The Walk (123 mins) Director: Robert Zemeckis ★ ★ ★ ☆ ☆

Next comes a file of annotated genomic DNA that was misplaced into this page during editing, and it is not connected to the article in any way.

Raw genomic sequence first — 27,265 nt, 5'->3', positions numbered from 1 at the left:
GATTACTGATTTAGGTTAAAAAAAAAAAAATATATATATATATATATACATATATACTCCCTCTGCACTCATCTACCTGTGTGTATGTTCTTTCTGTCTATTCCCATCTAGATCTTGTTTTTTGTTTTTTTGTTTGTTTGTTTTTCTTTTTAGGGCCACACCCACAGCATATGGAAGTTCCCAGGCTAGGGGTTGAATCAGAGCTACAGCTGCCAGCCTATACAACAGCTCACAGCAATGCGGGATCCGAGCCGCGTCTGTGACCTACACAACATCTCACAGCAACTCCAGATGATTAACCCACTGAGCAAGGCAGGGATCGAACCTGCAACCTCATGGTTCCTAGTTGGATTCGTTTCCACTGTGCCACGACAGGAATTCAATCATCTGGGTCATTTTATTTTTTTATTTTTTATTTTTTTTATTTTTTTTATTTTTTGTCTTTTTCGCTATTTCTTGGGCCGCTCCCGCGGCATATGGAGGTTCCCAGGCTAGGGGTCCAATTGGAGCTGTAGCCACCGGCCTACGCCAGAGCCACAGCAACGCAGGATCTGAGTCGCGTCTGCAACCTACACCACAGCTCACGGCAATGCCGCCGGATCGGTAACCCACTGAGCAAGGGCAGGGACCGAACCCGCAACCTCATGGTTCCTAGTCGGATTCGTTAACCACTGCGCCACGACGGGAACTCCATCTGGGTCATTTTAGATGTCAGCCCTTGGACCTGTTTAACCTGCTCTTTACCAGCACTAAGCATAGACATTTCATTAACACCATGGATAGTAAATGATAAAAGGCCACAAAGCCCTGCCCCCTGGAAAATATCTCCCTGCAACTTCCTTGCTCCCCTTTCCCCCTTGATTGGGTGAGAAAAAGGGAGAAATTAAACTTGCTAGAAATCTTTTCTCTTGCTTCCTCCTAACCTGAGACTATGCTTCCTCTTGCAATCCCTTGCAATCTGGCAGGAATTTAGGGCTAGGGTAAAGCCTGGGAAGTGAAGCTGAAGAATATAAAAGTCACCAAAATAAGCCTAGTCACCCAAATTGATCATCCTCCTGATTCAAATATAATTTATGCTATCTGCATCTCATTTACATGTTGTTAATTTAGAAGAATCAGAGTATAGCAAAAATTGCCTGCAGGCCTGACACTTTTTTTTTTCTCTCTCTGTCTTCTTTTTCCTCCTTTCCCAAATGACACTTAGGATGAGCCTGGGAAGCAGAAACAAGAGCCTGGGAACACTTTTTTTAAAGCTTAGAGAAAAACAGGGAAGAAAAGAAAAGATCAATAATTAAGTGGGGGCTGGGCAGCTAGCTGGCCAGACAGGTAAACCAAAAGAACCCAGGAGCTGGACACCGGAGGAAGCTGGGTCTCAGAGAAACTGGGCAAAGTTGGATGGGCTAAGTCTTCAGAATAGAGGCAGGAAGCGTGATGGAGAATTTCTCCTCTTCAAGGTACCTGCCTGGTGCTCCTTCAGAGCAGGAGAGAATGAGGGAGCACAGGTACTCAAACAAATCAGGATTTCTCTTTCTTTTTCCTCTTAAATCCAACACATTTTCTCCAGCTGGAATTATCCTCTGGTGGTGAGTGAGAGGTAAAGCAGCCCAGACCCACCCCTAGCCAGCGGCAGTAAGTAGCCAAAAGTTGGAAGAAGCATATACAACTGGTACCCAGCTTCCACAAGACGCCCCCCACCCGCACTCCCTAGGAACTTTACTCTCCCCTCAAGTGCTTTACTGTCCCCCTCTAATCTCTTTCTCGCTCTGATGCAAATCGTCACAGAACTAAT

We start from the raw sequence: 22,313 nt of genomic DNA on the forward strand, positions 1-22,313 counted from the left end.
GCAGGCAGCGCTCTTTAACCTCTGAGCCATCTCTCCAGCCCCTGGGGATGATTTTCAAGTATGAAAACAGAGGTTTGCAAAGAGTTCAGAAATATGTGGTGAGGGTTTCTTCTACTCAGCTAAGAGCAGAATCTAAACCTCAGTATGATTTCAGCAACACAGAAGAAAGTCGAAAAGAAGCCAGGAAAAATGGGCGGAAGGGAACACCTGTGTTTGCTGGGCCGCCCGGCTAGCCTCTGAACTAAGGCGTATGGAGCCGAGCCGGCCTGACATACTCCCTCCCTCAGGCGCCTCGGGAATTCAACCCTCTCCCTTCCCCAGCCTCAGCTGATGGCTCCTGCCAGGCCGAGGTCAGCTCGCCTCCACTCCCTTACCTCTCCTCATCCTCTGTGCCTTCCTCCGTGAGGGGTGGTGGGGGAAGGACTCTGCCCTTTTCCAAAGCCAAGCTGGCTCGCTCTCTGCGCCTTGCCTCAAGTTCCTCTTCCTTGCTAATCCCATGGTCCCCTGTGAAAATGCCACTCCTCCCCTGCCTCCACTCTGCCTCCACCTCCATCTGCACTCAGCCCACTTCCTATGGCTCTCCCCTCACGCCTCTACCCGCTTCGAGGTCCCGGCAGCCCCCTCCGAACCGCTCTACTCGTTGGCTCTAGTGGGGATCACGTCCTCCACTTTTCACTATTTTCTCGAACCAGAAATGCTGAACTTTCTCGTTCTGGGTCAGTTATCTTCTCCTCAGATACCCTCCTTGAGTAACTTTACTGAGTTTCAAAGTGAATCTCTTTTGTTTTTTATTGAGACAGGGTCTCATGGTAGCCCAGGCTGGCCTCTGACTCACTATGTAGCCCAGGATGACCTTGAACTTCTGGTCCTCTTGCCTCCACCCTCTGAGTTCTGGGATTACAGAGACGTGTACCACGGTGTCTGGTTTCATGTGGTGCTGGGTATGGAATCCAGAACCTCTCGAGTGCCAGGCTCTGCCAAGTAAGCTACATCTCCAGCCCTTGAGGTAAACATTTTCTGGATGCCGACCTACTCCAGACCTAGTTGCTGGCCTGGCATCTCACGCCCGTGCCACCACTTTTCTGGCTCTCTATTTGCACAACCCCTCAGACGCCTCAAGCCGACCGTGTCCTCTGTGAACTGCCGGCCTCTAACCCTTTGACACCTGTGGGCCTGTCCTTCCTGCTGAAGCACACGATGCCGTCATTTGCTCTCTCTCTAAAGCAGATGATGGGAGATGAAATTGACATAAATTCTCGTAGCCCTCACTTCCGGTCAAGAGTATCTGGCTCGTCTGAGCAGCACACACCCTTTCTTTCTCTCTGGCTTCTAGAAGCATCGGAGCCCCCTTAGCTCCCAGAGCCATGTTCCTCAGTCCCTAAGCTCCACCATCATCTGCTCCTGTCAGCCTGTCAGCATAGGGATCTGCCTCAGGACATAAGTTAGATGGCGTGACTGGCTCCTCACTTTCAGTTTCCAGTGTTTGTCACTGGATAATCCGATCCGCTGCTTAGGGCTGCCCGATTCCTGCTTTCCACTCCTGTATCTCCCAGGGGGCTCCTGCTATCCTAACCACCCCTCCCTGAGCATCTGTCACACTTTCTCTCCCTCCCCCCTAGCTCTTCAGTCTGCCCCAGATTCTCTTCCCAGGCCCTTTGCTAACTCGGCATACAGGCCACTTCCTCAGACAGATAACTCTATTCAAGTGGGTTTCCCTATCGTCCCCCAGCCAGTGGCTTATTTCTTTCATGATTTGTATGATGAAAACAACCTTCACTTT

If you’re wondering why the plot of The Walk sounds familiar it’s because documentary feature Man On Wire covered the same ground in Oscar-winning fashion in 2008. It was told with such style and vigour that it worked as a thriller in its own right, further raising the question of the need for this dramatisation of how Philippe Petit attempted to tightrope walk between the World Trade Centre buildings in 1974. The only real way to justify it is to show us things that the doc couldn’t, and this is where The Walk triumphs, albeit only once we hit the final third or so. Director Robert Zemeckis has always been something of a visual effects pioneer in his films and he takes us on an astounding ride here as Petit balances on his wire and the camera glides all around him, with stomach-lurching drops to the streets of New York below, and if doesn’t exactly look realistic, it certainly looks amazing. Up until that point scenes are mostly variations on someone telling Philippe he’s crazy and him agreeing with them and saying he has to do it anyway. As such there’s not exactly a surfeit of great drama, although once Petit and his accomplices reach the States it takes on the mantle of a heist movie and offers some tense moments. Joseph Gordon-Levitt adopts a convincing French accent to play Petit and is an agreeable lead, while the film makes the most sensible use since Inglourious Basterds of characters not speaking their own language.